U.S. Strategic Sealift Capability Study
Individual study rept.
ARMY WAR COLL CARLISLE BARRACKS PA
Pagination or Media Count:
The United States, as a world leader politically, economically and militarily, has the frequent responsibility and requirement to project military forces worldwide. Ninety-five percent of the equipment and sustainment moved in support of these projections is done by sealift. It is obvious that strategic mobility is absolutely vital if the U.S. is to realize its national security objectives. This study reviews, in a macro sense, the capabilities of the United States to accomplish this crucial mission. The study takes a look at the United States Transportation Command, its charter and the Military Sealift Command which is the Naval component responsible for strategic sealift operations. The study then transitions from force structure to requirements and capabilities. The approximate gross requirements for movement of a five division corps and its sustainment are identified. The requirement is then compared to the movement capability possessed by USTRANSCOM which reveals that a shortage of sealift exists. It is determined that some timely enhancements such as prepositioning of equipment, securing additional roll on roll off ships, increasing containerization, generating a trained and responsive Merchant Marine Manning System and providing subsidies to our shipbuilding industry are necessary if responsive strategic sealift is to be provided to supported CINCs.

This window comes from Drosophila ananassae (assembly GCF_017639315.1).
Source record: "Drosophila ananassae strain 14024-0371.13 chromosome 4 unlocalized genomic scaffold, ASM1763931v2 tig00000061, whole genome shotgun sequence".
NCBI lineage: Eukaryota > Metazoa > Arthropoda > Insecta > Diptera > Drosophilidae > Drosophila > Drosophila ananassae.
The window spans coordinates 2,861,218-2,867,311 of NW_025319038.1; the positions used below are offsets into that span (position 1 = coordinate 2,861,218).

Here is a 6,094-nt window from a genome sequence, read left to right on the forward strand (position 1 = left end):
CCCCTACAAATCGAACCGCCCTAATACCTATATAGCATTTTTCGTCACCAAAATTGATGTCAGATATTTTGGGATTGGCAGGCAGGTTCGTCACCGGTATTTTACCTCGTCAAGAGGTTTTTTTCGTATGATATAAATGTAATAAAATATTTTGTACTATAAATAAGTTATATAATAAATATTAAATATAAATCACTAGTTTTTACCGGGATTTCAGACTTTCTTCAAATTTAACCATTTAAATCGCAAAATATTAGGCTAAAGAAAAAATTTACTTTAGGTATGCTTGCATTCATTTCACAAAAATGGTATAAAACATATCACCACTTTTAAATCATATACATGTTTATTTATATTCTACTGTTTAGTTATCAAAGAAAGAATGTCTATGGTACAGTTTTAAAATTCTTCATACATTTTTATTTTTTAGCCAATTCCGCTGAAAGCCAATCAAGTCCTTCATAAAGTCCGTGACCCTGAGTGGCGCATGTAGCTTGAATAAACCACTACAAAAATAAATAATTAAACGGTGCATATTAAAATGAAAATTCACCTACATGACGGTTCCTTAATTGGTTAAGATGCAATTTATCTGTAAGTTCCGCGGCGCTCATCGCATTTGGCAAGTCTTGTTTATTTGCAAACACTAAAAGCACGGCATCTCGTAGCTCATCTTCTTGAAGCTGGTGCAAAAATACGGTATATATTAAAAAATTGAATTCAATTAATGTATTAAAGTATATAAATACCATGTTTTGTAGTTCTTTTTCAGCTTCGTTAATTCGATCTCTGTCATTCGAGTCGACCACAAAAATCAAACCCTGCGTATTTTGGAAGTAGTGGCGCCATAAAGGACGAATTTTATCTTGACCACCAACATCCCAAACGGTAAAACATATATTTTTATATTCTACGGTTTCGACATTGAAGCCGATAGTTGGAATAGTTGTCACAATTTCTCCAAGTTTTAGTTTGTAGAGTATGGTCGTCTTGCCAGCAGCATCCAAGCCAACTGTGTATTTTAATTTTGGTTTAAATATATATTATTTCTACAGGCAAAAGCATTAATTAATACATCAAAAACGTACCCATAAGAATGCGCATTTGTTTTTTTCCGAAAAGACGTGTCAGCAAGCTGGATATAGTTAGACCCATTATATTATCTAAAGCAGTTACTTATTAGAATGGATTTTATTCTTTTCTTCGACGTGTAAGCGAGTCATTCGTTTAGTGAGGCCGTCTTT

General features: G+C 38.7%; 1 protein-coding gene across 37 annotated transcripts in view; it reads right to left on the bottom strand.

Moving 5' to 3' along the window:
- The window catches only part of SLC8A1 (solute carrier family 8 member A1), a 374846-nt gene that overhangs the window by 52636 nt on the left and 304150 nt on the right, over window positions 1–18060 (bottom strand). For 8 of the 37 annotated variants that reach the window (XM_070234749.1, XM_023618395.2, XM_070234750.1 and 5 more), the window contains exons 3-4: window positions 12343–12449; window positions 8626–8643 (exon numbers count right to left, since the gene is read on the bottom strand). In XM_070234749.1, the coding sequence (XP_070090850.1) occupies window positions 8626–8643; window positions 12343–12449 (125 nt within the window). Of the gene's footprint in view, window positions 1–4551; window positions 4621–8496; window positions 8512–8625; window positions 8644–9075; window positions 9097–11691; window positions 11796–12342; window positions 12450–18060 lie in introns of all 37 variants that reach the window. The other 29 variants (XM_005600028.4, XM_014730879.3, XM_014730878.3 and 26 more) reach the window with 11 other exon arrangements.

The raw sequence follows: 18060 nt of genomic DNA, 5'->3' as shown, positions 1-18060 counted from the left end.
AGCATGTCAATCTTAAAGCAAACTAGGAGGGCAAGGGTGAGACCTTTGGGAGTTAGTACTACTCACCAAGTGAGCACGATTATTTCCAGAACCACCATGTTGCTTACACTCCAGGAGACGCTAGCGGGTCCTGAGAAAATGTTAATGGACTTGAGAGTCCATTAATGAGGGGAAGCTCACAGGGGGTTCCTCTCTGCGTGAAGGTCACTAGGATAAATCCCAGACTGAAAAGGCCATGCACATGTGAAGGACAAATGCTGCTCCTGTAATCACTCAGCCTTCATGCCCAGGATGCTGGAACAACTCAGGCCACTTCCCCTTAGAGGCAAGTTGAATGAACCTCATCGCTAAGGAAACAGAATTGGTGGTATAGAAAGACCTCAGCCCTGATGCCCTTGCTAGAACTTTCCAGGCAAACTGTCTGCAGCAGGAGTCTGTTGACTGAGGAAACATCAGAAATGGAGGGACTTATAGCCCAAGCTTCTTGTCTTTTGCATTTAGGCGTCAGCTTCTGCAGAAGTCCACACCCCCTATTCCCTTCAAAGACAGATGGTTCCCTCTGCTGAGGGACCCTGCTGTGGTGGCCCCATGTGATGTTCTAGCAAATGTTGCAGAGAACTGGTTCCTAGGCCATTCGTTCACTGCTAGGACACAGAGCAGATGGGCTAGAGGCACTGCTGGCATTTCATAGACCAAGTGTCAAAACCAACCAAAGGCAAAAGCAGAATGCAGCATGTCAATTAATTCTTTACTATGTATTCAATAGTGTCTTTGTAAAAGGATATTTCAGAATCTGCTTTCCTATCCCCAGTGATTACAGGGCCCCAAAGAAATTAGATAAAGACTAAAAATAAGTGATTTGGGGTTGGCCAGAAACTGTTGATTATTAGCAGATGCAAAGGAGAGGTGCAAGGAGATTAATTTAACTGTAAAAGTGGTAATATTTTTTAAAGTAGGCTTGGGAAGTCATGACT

- Logistics, Military Facilities and Supplies